There have been two items of good news in the anti-corruption campaign during recent weeks.

Money recovered
Minister of Finance Mustafa Mkulo has announced that the government has recovered Shs 72 billion ($53 million) from the Shs 133 billion (98.5 billion) of the Bank of Tanzania’s External Payments Arrears account which was misappropriated.

Air Traffic Control System – RADAR
In the very long running Air Traffic Control System (Radar) case, (see earlier issues of TA) dramatic news came from the UK’s Senior Fraud Office (SFO) in January when Britain’s BAE Systems finally accepted responsibility in several corruption cases around the world including the one in Tanzania. It agreed to pay penalties in the US and the UK totaling several hundred million dollars to settle the cases against it.

Under the deal, BAE will pay $400m (£255m) in the US and $47m (£30m) in the UK, the latter being a penalty for over-pricing the cost of the air traffic control system it sold to Tanzania several years ago. Leading up to the deal, the SFO had named Minister Andrew Chenge, businessmen Sailesh Vithlani and Tanil Somaiya, and former Governor of the Central Bank of Tanzania, Dr Idris Rashid as the key suspects. SFO investigators established that BAE Systems had secretly paid a $12m commission into the Swiss bank account of Sailesh Vithlani who was alleged to be the ‘middleman’.

According to details from the SFO’s investigation, the actual price of the military radar system sold to Tanzania was far less than the money paid by Tanzania which had to borrow from Barclays Bank to help it to pay. Under the new deal between the SFO and BAE Systems Tanzania will get a refund of some $28 million.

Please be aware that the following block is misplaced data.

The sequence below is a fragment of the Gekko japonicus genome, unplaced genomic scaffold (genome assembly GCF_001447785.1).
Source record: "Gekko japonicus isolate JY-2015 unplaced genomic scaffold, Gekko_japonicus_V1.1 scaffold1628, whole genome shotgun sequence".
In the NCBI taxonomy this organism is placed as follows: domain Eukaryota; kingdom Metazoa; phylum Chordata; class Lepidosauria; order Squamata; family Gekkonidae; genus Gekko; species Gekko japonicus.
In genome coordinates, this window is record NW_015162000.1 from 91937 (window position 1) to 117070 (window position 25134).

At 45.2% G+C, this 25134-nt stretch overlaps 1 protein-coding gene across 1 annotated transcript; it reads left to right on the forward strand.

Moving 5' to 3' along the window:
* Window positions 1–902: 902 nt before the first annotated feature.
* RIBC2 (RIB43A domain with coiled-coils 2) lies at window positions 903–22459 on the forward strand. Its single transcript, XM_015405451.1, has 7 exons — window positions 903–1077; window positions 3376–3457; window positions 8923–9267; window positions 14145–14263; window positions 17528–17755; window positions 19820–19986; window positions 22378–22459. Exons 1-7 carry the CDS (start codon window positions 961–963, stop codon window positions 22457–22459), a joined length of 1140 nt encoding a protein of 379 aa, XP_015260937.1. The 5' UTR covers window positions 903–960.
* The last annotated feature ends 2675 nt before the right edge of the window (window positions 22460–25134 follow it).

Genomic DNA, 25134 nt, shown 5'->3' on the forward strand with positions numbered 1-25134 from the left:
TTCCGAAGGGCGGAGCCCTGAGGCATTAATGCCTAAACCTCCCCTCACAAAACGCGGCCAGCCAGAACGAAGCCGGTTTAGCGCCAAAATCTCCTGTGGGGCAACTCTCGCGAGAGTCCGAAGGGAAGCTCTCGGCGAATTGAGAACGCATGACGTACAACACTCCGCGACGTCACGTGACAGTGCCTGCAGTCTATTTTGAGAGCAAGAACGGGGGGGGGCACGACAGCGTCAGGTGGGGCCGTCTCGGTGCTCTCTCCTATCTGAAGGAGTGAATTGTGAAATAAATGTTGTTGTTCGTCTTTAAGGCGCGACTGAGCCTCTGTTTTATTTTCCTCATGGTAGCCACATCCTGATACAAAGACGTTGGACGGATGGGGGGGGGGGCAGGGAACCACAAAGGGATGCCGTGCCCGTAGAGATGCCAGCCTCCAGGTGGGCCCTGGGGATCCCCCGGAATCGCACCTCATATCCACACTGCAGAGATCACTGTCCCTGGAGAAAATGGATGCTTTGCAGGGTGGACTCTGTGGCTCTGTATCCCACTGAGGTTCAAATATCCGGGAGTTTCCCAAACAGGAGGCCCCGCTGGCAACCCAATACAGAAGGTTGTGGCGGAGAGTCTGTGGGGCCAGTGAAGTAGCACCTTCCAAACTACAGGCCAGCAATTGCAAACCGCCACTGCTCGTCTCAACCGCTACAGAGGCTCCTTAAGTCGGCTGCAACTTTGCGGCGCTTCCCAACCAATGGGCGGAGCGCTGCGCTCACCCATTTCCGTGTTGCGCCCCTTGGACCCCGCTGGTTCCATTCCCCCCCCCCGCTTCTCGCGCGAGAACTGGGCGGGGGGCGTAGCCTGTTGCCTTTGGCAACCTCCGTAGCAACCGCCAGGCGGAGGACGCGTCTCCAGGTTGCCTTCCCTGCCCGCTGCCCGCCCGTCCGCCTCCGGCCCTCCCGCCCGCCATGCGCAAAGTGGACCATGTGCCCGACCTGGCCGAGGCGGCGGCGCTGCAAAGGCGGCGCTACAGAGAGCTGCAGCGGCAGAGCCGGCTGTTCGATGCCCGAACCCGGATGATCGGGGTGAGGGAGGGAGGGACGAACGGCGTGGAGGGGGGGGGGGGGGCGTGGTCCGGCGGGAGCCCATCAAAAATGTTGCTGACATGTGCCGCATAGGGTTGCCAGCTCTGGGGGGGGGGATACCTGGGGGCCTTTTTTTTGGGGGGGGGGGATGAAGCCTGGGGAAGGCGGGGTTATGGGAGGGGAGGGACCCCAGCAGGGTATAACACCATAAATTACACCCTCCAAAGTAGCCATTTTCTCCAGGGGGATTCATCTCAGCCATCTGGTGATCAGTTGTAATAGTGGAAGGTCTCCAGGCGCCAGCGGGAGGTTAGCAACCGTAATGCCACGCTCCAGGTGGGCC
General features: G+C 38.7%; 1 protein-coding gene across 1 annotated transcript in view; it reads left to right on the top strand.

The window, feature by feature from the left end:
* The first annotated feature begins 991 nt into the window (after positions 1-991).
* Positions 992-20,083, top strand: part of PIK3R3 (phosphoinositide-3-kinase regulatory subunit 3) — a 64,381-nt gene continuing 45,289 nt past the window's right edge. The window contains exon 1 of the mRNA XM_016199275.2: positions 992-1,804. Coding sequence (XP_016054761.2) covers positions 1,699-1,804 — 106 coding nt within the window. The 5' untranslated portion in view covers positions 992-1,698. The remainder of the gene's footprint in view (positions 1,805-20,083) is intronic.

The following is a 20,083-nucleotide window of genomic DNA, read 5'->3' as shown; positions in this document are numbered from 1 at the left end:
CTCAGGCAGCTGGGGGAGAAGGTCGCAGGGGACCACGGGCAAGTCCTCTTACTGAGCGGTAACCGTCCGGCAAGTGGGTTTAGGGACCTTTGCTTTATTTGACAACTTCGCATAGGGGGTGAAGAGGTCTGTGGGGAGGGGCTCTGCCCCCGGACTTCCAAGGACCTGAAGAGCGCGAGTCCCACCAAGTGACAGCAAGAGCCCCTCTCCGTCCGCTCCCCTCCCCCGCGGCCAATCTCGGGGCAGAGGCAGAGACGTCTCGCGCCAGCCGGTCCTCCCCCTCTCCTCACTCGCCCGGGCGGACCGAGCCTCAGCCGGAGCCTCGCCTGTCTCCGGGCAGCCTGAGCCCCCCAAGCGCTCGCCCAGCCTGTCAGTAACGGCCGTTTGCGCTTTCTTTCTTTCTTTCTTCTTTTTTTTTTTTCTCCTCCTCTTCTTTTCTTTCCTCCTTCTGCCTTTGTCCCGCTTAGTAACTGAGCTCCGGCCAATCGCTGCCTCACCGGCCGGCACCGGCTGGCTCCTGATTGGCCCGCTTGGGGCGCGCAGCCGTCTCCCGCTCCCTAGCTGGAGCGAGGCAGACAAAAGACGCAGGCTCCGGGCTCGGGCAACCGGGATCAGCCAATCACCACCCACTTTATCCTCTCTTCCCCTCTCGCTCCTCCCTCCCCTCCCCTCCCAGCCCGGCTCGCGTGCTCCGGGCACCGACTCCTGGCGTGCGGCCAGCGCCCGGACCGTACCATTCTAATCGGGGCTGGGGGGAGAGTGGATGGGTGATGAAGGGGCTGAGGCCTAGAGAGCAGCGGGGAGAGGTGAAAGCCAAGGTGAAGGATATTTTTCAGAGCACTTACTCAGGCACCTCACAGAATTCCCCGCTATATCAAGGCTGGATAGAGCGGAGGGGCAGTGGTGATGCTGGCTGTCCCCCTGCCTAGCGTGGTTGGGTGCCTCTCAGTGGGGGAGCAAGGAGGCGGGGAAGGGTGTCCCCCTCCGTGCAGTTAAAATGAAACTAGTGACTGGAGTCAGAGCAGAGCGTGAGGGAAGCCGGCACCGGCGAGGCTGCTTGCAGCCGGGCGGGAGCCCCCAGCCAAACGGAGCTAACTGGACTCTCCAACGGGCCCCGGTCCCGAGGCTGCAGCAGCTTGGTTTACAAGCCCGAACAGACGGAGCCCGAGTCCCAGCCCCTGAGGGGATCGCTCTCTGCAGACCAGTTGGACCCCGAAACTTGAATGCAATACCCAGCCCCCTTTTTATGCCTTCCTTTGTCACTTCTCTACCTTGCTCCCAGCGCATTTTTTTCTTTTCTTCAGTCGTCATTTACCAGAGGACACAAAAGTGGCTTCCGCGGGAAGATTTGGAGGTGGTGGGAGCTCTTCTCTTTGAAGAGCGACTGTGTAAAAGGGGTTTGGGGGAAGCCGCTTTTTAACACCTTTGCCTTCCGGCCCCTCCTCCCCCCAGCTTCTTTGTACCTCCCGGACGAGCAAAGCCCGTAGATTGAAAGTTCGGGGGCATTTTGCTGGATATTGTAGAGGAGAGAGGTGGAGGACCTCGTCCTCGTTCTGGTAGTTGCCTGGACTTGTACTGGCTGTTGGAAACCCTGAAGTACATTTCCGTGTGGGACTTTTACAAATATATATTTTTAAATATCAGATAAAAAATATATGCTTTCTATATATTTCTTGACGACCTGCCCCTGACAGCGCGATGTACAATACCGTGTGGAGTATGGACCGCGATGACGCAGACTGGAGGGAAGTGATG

Legal issues

Before Tanzania can receive the money however, a number of legal issues have to be dealt with. According to ‘Africa Confidential’, British lobbyists ‘Corner House’ obtained an injunction on March 3 to freeze BAE’s plea-bargain deal with the SFO pending a decision on whether there should be a full judicial review. Africa Confidential reported that, if the deal were blocked, the SFO would probably proceed with a corruption case against BAE on some of its other contracts, followed by a prosecution over its contract for the air traffic control system in Tanzania.

The SFO had earlier indicated that some of the cash would become ‘an ex gratia payment for the benefit of the people of Tanzania’.
However, BAE was insisting that it would not pay the money to the government but that it would be given instead to local charities dealing with humanitarian aid in Tanzania. In Tanzania, Minister for Foreign Affairs Bernard Membe insisted that the compensation should be paid to the government.